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Saudi Arabia is spending billions to become a global gaming hub. Some fans don’t want to play



Saudi Arabia aims to become the “ultimate global hub” of the $180 billion-a-year video game industry

Saudi Arabia, the new home of some of soccer’s biggest stars and a co-owner of professional golf, is proving to be no less ambitious when it comes to another global pastime – the $180 billion-a-year video game industry.

Last September, the Saudi sovereign wealth fund earmarked nearly $40 billion for a new conglomerate aimed at transforming the kingdom into the “ultimate global hub” for games and esports by 2030. In February, the Saudi fund became the biggest outside investor in Nintendo, and just this month the kingdom hosted a major gaming tournament with a record $45 million prize pool.

That’s made Saudi Arabia an increasingly important player in the industry and contributed to its breakneck transformation from an insular kingdom best known for oil and ultraconservative Islam into an emerging sports and entertainment powerhouse.

Saudi Arabia Gaming Giant

The move into gaming has sparked the same kind of backlash seen in soccer and golf, where critics accuse the Saudis of “sportswashing” human rights abuses, including the 2018 killing of Washington Post columnist Jamal Khashoggi, a Saudi dissident.

With gaming, a kingdom that sentences people to decades in prison over a few tweets is joining a worldwide community dominated by the young and very online.

“It’s the Romans and the Colosseum all over again, and you have countries at the top layer using sports as a theater to display their wealth and their power,” said Joost van Dreunen, a professor at New York University who has written a book about the business of video games.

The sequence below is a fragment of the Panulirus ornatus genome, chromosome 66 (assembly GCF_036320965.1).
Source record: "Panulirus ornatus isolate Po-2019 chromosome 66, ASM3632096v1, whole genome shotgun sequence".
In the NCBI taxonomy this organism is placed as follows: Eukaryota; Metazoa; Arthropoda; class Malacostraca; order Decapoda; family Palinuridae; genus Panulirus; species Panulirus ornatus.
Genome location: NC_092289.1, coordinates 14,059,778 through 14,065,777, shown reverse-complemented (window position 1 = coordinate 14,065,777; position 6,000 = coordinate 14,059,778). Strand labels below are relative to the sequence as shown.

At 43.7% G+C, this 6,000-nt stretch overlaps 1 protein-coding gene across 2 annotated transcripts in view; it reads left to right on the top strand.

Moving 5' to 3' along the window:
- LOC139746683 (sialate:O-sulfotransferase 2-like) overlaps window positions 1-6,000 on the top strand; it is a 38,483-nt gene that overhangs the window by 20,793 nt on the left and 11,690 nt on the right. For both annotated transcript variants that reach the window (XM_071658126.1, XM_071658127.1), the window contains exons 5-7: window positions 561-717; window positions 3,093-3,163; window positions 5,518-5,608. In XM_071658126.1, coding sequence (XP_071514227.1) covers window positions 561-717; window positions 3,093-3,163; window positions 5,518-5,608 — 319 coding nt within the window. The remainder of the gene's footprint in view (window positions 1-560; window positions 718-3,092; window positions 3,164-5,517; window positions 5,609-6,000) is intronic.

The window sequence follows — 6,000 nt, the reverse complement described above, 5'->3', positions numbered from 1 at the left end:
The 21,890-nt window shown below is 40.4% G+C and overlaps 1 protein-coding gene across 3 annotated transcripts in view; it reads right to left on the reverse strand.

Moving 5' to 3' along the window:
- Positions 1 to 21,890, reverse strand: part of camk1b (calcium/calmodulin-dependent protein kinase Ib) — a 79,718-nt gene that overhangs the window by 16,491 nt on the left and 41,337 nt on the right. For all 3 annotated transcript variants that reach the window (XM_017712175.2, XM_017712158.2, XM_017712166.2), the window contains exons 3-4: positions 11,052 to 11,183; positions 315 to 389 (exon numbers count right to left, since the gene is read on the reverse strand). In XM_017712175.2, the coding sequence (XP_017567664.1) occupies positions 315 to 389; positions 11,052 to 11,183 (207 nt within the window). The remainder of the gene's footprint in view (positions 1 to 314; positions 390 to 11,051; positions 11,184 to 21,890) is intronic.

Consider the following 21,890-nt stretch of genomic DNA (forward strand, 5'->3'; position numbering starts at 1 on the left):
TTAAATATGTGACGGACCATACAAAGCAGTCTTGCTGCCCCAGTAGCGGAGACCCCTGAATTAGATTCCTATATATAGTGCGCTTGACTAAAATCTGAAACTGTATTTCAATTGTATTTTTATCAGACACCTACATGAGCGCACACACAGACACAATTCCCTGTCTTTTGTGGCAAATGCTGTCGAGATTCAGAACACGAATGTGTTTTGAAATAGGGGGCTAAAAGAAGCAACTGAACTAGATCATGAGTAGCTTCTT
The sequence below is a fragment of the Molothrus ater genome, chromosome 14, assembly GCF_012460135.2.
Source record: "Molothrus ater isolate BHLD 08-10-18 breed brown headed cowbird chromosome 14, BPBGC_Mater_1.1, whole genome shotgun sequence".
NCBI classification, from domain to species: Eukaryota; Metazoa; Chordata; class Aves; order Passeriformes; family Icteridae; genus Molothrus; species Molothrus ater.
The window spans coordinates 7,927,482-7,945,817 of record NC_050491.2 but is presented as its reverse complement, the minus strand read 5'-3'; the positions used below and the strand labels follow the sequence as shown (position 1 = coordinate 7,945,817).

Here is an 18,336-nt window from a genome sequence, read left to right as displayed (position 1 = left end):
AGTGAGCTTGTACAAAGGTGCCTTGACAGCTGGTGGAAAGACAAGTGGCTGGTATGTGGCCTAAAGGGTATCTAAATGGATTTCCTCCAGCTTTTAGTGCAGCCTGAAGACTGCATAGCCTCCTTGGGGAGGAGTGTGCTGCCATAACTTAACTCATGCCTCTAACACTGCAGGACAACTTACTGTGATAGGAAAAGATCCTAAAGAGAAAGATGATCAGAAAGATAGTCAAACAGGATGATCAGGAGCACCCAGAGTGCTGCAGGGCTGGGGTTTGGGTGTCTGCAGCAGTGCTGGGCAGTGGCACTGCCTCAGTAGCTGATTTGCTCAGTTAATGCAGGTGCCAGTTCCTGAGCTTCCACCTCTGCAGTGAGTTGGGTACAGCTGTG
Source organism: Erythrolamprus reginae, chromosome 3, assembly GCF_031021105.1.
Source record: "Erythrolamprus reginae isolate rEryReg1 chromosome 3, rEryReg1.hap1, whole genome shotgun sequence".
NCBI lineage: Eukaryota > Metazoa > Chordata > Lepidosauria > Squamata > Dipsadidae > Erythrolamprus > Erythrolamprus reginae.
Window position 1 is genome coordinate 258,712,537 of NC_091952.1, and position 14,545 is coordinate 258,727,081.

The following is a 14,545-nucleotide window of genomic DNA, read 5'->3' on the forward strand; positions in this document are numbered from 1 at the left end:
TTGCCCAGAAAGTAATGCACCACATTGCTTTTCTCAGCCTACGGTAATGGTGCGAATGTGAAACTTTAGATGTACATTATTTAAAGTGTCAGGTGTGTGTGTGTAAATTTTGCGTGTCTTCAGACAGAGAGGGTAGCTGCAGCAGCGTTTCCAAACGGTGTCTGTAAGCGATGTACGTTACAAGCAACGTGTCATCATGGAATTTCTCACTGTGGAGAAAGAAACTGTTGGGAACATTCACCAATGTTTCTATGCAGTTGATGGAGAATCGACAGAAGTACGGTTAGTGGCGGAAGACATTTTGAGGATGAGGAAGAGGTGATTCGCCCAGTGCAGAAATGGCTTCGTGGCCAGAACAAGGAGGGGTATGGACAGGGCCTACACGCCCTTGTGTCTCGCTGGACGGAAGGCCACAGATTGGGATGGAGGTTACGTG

Saudi Arabia Gaming Giant

“You have to ask the question: Who is the architect behind this, and what are the intentions of these architects?” he said.

Saudi Arabia’s 37-year-old Crown Prince Mohammed bin Salman, reportedly an avid gamer himself, sees the foray into gaming as part of Vision 2030, his ambitious plan to overhaul the kingdom’s economy, reduce its reliance on oil and provide jobs and entertainment for its youthful population.


“We are harnessing the untapped potential across the esports and games sector to diversify our economy,” he said last September, when he announced the establishment of the Savvy Games Group.

Owned by Saudi Arabia’s $700 billion Public Investment Fund and led by CEO Brian Ward, an industry veteran, Savvy aims to invest $39 billion in the gaming industry. It hopes to establish 250 local companies and create 39,000 jobs in the next seven years.